Posts Tagged ‘stimulus package’

It’s not hypocrisy. It’s lying.

February 22, 2010

Democrats and many in the media are accusing the Republicans in Congress of hypocrisy in opposing the stimulus package and then asking for money for their districts from the stimulus funds.  This is not actually hypocrisy on the part of the Republicans and can be viewed as reasonable.  One could argue that it is a bad idea for the US to go into even more debt to create temporary jobs; but given that the US is going to go into more debt, everyone wants their share.  Wanting a share of money that shouldn’t be spent at all is as American as apple pie.  (However, it is hypocritical for a Congressman to consider any government spending to be wasteful unless it is in his or her district or state.  But this type of hypocrisy is so common in Congress that it is hardly worth mentioning.)

On the other hand, many Republicans in Congress are arguing that the stimulus bill did not create any new private sector jobs at the same time that they are going to ribbon cutting ceremonies and touting their role in getting stimulus money that leads to new jobs.  This position is not hypocrisy.  It is lying.  They are either lying to their constituents at the ribbon cutting ceremonies or they are lying when they say that the stimulus is not working.  Possibly, they are lying both times.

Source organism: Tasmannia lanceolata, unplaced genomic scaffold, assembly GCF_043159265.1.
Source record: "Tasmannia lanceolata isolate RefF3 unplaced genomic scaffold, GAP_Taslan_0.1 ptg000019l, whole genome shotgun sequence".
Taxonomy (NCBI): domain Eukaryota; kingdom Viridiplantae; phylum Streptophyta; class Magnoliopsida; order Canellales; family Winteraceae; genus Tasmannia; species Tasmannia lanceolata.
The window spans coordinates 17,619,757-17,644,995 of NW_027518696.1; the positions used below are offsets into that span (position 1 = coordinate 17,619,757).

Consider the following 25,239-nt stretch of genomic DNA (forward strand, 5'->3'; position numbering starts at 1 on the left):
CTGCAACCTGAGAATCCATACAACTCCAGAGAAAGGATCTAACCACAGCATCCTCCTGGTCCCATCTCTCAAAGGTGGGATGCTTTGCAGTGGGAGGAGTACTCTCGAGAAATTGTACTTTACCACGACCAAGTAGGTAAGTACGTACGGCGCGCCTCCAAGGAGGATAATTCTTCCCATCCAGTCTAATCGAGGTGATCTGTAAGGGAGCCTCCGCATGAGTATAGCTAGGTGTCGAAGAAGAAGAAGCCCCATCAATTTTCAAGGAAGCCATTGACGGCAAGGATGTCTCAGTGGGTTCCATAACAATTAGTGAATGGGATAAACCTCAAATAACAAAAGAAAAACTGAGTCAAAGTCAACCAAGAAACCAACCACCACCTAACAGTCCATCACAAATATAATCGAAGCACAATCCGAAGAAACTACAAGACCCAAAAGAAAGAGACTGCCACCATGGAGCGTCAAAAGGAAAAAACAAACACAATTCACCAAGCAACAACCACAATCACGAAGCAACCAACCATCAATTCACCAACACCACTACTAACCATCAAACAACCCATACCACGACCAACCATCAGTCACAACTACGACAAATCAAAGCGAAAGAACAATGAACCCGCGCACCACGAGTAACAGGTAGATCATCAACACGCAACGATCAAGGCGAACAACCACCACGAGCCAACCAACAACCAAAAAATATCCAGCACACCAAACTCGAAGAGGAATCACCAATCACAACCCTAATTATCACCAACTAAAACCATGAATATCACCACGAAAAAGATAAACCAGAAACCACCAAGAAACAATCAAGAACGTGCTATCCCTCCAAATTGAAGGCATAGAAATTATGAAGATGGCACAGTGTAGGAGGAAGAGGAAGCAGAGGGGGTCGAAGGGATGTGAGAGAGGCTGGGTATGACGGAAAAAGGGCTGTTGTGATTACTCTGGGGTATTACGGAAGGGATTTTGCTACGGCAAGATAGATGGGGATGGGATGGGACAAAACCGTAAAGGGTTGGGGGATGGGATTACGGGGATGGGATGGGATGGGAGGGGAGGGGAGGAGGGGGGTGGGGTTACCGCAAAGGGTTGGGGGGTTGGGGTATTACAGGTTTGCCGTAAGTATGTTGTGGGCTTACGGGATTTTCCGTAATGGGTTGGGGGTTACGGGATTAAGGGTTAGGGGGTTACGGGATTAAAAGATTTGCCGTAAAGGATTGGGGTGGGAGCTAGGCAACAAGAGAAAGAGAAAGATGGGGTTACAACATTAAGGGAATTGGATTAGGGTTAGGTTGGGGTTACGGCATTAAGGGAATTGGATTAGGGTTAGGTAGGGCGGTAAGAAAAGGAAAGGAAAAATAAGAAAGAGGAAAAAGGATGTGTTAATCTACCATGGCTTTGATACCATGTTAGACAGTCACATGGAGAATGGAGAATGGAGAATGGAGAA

On a side note, ex-Governor Mitt Romney said that the stimulus “did not create any net new jobs other than in government.”  He was not lying.  He was just being totally sleazy by inserting the word “net” where it did not belong and where it would cause confusion.  This is not to say that Romney doesn’t routinely lie.  It is just to say that he prefers being sleazy to lying when given a choice.

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Saving jobs

February 8, 2009

Premise.  It’s generally easier, cheaper, and more effective to save an existing job than it is to create a new job.  

Conclusion:  A larger percentage of the stimulus package should be directed at saving existing jobs.  

More support for state governments would help a lot.  I suspect that the talented pool of economists in the Obama administration can come up with many more ideas.